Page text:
I won’t lie. That rambling mess of blame actually helped me feel the tiniest bit better. Not a lot better. I’m still pissed off and melancholy, which is a hell of a combination. I may go full emo and find an old Dashboard Confessional video to embed here. Actually, I just talked myself into it. BRB, gotta change into a sweater for peak-crying.
Anyway, about those emotions. I’m sad that we’ll miss out on the World Cup. I’m disappointed that the U.S. soccer scene won’t be building on more than two decades of promise and growth and momentum. I’m angry that the people listed above tore hope away from me. I’m annoyed at some of the takes that were coming out even before tonight’s catastrophe.
(On that note, if you think missing the World Cup is somehow good for soccer in this country or the men’s national team program, and your argument doesn’t rely on Underpants Gnomes or other magical thinking, please show your work. I haven’t read a supported version of that argument yet, and who doesn’t want to see a unicorn before they die?)
I’m embarrassed, too. Both that this team I support couldn’t make it through one of the most forgiving of all World Cup Qualifying tournaments, and that with all the terrible things happening in the world, this is what I’m bothered by tonight. Just staying in the Caribbean: Shit is bad in the Virgin Islands and Puerto Rico. Really, really bad. Those American citizens aren’t sweating the World Cup — many don’t have television or electricity or even houses after being decimated by two major hurricanes in the span of a few days. They couldn’t watch the game even if they cared to.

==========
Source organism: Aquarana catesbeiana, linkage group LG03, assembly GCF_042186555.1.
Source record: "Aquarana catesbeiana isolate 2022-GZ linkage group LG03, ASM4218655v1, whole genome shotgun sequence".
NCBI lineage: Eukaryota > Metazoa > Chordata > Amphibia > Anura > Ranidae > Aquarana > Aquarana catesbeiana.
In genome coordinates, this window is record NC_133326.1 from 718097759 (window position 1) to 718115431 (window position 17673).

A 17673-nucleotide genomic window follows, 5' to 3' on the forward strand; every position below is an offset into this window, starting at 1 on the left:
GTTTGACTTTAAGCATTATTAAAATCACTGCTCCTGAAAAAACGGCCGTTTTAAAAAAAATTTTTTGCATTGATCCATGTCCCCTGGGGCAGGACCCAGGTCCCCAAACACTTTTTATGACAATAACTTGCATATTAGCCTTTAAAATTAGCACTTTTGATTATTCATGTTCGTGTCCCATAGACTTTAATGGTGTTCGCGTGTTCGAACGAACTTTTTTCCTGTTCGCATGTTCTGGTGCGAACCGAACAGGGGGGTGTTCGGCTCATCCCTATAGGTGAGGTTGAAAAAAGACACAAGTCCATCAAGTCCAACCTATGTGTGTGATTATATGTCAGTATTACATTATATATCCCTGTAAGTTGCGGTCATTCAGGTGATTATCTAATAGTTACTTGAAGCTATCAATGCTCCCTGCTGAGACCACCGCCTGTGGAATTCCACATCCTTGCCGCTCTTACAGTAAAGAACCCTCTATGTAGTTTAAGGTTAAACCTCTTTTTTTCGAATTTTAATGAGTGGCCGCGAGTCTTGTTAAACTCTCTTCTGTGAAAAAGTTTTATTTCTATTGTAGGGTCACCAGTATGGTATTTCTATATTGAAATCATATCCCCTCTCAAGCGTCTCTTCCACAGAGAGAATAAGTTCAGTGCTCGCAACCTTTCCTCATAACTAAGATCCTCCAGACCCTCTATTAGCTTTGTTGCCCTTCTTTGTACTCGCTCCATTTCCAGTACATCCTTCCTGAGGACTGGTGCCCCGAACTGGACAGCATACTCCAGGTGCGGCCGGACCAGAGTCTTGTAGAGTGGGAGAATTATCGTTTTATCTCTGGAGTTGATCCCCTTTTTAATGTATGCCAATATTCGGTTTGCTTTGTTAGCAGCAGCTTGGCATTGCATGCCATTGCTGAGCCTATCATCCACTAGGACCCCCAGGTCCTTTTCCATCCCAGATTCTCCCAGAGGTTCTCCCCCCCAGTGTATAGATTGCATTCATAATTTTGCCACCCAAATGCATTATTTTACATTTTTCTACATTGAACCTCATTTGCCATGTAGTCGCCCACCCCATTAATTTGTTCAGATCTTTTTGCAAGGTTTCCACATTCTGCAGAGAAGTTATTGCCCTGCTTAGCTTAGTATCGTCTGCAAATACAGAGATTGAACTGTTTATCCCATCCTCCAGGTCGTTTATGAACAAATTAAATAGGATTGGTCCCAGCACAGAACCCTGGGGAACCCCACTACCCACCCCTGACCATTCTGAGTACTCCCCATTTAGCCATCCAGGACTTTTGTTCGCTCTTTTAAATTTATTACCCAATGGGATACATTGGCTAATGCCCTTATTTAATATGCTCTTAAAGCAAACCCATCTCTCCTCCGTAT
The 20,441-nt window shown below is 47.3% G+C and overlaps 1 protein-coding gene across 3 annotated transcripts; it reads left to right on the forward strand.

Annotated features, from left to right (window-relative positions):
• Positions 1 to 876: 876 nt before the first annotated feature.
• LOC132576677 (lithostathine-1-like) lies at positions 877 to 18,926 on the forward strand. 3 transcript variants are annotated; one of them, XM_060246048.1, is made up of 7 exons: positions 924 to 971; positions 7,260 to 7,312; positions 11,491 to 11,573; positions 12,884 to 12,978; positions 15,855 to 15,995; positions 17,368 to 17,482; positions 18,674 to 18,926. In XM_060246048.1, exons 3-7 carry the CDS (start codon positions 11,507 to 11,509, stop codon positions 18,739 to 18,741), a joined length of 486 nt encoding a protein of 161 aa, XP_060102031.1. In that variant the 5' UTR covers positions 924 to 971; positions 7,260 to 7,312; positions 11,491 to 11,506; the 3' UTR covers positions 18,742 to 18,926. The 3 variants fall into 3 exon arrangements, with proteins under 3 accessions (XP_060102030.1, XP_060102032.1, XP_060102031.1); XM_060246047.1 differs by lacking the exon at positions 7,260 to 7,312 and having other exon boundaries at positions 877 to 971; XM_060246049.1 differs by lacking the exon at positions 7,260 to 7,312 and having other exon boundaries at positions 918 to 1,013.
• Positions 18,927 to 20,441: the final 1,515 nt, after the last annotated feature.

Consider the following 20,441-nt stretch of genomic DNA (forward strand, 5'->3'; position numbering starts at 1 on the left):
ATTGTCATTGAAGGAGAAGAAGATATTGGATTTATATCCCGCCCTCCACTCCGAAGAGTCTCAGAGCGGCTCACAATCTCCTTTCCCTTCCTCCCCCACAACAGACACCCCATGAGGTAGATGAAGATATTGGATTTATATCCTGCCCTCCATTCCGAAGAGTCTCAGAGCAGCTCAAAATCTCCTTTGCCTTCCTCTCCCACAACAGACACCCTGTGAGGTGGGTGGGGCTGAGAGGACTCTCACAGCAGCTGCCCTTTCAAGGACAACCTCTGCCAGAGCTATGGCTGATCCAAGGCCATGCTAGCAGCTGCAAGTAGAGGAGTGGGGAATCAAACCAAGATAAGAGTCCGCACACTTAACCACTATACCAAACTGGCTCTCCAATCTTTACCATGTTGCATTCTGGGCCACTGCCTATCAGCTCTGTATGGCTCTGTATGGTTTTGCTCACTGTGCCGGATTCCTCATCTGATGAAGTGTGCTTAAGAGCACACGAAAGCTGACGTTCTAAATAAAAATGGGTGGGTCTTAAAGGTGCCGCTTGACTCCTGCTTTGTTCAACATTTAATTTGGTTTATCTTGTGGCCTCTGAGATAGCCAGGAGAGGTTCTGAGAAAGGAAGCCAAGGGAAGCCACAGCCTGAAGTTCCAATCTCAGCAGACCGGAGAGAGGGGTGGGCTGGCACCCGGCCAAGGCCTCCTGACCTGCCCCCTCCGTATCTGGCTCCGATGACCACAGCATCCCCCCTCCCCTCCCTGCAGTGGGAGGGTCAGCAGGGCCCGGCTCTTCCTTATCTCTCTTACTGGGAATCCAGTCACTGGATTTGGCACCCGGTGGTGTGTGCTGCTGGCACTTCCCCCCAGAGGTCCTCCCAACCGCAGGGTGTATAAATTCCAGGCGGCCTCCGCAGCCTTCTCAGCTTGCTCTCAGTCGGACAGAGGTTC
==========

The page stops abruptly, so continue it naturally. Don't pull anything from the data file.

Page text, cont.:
But I’m writing about soccer right now. So I’ll get back to that.
Some are talking about the U.S. player pool not being good enough. Some about how MLS and its ability to draw American stars back from Europe are hindering the national team. You’re going to see stories about pay-to-play academies and the need for a multi-decade investment in developing youth coaches. (For what it’s worth, the last one ain’t wrong.)
But none of those is why the U.S. didn’t qualify for next summer’s World Cup. The U.S. had the more talented roster — unquestionably — in six of their ten games during the Hexagonal, and I’d argue that top-to-bottom, the U.S. has better players at more positions than Costa Rica, too. Bad coaching decisions and lack of urgency did us in.
The U.S. should be going to Russia next summer, and we aren’t. And it sucks. The U.S. were eliminated, and it sucks.
It happens and it sucks. That’s where I’m landing tonight. Lots of blame to go around, lots of cures and fixes and paths forward to think on. Lots to feel embarrassed about.
But mostly it happened. And it sucks.